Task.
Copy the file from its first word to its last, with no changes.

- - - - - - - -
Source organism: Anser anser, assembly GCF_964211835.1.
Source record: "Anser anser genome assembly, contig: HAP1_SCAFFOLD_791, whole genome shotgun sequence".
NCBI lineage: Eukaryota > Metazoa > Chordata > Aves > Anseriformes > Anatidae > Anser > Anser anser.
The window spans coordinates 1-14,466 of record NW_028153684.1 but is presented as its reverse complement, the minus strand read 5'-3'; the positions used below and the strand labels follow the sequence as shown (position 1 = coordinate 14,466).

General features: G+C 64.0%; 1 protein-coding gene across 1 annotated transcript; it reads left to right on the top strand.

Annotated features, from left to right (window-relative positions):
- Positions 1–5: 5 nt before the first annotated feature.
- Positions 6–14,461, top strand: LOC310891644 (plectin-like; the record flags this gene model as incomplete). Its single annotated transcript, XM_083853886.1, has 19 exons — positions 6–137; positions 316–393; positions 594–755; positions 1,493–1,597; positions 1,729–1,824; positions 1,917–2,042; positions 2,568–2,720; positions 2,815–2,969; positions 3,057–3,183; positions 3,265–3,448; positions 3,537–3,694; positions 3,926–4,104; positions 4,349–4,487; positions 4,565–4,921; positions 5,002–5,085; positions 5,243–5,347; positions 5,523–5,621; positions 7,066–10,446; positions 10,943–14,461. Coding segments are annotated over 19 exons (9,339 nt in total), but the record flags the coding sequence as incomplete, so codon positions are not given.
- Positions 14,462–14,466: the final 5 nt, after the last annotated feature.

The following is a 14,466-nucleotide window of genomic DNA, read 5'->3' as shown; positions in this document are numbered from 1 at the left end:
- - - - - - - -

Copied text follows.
Source organism: Anser anser, assembly GCF_964211835.1.
Source record: "Anser anser genome assembly, contig: HAP1_SCAFFOLD_791, whole genome shotgun sequence".
NCBI lineage: Eukaryota > Metazoa > Chordata > Aves > Anseriformes > Anatidae > Anser > Anser anser.
The window spans coordinates 1-14,466 of record NW_028153684.1 but is presented as its reverse complement, the minus strand read 5'-3'; the positions used below and the strand labels follow the sequence as shown (position 1 = coordinate 14,466).

General features: G+C 64.0%; 1 protein-coding gene across 1 annotated transcript; it reads left to right on the top strand.

Annotated features, from left to right (window-relative positions):
- Positions 1–5: 5 nt before the first annotated feature.
- Positions 6–14,461, top strand: LOC310891644 (plectin-like; the record flags this gene model as incomplete). Its single annotated transcript, XM_083853886.1, has 19 exons — positions 6–137; positions 316–393; positions 594–755; positions 1,493–1,597; positions 1,729–1,824; positions 1,917–2,042; positions 2,568–2,720; positions 2,815–2,969; positions 3,057–3,183; positions 3,265–3,448; positions 3,537–3,694; positions 3,926–4,104; positions 4,349–4,487; positions 4,565–4,921; positions 5,002–5,085; positions 5,243–5,347; positions 5,523–5,621; positions 7,066–10,446; positions 10,943–14,461. Coding segments are annotated over 19 exons (9,339 nt in total), but the record flags the coding sequence as incomplete, so codon positions are not given.
- Positions 14,462–14,466: the final 5 nt, after the last annotated feature.

The following is a 14,466-nucleotide window of genomic DNA, read 5'->3' as shown; positions in this document are numbered from 1 at the left end: